In the first scene of Craig Lucas' play The Dying Gaul, a movie producer tells a writer that he loves his script about a homosexual couple facing AIDS, only he wants the couple rewritten as straight. As consolation, the mini-mogul assures the screenwriter that he can feature gay supporting characters, who dont have to be "gags," and they dont have to be "noble," either.
Not that there's anything wrong with movies or plays putting gay people in comic or tragic situations; Lucas' screenplay for the landmark AIDS film Longtime Companion offers a kind of "noble" template. But that remark in Dying Gaul points to how gay roles can be pigeonholed as either brave victims or campy comic relief, and in real life, human beings are rarely defined by a single trait.
The Dying Gaul, however, overturns stereotypes and short circuits our expectations at its Actor's Express production. Like Steve Murray's Rescue and Recovery last summer, The Dying Gaul could be called a "post-AIDS" play, in which the disease casts its shadow across the characters, but we're more concerned with their lives after the deaths of others. Cleverly up to date and unpredictable, The Dying Gaul takes its characters into some ambiguous territory indeed.
Lucas' play begins like yet another satire about swimming with the Hollywood sharks, as screenwriter Robert (Jeff Feldman) takes a story meeting with hip producer Jeffrey (Maurice Ralston), who praises his screenplay, titled The Dying Gaul, while bemoaning its commercial prospects. Jeffrey offers his amusingly mercenary attitude on the political statements in the films Tootsie and Silence of the Lambs.
Robert soon faces one of those million-dollar show business deals with the devil, with Feldman nicely conveying Robert's pangs of conscience: The couple in his script are based on himself and his late lover Malcolm, who died of AIDS, and rewrites could mean violating his own memories.
After the first scene, the play's focus shifts away from show business, and it could take place in any number of big city industries. With Buddhism a frequent topic of conversation and director Nancy Keystone's set cleverly employing Japanese-style screens, Los Angeles remains the logical locale. While working together, Robert begins an affair with Jeffrey, an admitted bisexual, despite Robert's growing friendship with Jeffrey's wife Elaine (Jen Apgar), who knows far more about her husband's affairs than he suspects.
Learning that Robert is fond of certain Internet chat rooms, and wanting to share in the intimacy her husband has found, Elaine gets some inside information on Robert and uses it to construct a false online personality that completely hooks the screenwriter. Lengthy scenes involve instant electronic messaging between Robert and Elaine incognito, and though they're rather trendy, a la You've Got Mail, they're credibly and efficiently written and the best means of advancing this particular plot. Be warned that they can also involve graphically sexual language, although the play features no nudity.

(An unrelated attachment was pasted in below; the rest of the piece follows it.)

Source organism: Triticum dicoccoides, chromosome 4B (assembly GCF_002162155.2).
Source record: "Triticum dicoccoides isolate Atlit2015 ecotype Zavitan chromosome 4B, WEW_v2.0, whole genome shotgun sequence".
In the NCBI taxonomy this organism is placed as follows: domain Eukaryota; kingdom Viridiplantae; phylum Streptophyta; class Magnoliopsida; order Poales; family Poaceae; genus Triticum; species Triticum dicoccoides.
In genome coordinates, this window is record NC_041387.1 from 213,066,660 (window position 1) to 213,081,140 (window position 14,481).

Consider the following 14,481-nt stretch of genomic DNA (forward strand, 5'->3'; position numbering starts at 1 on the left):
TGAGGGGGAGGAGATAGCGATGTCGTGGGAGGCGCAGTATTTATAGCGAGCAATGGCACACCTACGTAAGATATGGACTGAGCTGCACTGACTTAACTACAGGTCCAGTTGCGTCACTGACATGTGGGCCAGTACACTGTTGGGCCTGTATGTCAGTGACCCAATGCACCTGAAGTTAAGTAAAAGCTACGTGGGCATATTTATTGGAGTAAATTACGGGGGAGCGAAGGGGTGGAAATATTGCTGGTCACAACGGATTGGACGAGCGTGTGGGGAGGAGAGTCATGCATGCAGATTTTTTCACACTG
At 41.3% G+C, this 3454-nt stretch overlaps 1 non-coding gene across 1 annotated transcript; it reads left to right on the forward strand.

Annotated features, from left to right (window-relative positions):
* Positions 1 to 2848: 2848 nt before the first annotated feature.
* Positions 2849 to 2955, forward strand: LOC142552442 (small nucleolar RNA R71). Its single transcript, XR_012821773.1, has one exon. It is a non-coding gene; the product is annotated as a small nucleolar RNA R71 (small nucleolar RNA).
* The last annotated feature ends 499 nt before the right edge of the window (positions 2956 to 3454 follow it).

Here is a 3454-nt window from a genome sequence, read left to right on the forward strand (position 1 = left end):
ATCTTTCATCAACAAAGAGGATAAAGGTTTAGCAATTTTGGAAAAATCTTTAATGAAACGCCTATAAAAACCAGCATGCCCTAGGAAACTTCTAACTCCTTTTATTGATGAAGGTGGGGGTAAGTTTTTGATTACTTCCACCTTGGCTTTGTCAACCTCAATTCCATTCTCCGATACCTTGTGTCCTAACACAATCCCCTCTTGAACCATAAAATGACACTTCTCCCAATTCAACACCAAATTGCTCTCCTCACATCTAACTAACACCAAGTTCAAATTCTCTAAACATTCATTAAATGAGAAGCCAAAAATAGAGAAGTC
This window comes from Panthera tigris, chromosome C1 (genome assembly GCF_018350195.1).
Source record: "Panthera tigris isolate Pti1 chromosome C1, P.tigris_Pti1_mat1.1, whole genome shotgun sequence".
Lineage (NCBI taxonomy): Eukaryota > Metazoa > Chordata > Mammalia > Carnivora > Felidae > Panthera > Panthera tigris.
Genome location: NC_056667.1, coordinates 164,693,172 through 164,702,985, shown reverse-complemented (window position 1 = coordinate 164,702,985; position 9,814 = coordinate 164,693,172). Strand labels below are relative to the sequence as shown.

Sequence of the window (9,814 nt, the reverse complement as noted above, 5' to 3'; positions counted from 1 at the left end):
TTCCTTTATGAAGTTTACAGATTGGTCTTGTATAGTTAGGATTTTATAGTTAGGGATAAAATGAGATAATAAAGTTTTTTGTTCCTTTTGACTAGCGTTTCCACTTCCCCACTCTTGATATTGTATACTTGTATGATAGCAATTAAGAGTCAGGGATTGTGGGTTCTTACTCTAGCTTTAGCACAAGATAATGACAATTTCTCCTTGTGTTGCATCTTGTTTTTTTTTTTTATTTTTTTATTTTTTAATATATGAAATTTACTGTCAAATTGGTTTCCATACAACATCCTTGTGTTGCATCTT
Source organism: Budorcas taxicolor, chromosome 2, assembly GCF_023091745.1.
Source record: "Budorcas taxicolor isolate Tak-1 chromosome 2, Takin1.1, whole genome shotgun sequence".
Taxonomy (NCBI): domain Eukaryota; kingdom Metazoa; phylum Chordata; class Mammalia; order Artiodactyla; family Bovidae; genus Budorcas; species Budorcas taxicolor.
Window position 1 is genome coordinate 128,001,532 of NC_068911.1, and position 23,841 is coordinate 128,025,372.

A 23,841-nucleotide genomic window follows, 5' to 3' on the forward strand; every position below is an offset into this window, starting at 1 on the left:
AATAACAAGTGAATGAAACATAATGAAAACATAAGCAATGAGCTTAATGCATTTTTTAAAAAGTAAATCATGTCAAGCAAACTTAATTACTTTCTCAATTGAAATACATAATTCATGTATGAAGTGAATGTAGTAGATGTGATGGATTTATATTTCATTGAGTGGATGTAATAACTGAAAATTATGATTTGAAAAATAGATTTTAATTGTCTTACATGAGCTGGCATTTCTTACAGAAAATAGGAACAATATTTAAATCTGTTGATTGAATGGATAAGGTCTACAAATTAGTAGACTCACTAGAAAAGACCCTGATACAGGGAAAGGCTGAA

Apgar is dead-on as a Hollywood wife, affectionate, flighty and sneakier than you'd expect. In one speech she says "stragedy," meaning "strategy," and Apgar's so naturalistic you're not sure, for a moment, if it's the actress or the character who's flubbed. My only quibble is that Apgar's Elaine seems to lack fangs. She claims that she means no harm in her scheme, and is only acting out of affection for both her husband and his lover. But the plan amounts to a cruel prank on Robert, and Elaine's motivations no doubt have a sharper edge.
Ralston played a more cartoony film producer in Whole World's Four Dogs and a Bone several seasons ago, but he makes Jeffrey more complex and life-sized. You might say that Jeffrey is both better and worse that the cliched movie maker, capable of emotional vulnerability, yet eagerly living up to the producer stereotype, bellowing profanities into cell phones. Dressed perfectly for the part, Ralston is most effective when Jeffrey admits the difficulties of being bisexual, of not being just one thing.
The Dying Gaul finds some funny moments (Elaine's first on-line alias is "Skinflute7"), but fewer laughs than you might expect. Watching it, I wondered if ex-artistic director Chris Coleman, such a sure hand at urban comedy, would have exploited more of the play's comic possibilities, but by the end, Keystone's restraint seemed appropriate. In the second act the action takes an increasingly sinister turn, with characters speaking idly of murder and passionately of suicide.
The play's startling, weighty conclusion leaves you with plenty to discuss afterwards, with Lucas hinting at having less sympathy for both his characters and the tenets of Buddhism than we've been lead to believe. The Dying Gaul's final twists might be melodramatic, but the production's acting and direction are consistently vivid and credible, creating a portrait of people who never seem less than real, whether they're gay or otherwise.
The Dying Gaul plays through Aug. 12 at Actor's Express, King Plow Arts Center, 887 W. Marietta St., with performances at 8 p.m. Wed.-Sat. and 7 p.m. Sun. $20-25. 404-607-7469.
What's more important? Girth or length?
JR, why you feel so fucking entitled to tell artists just what they should and…
Great story... I love Sean's books. I have both! I like his art too...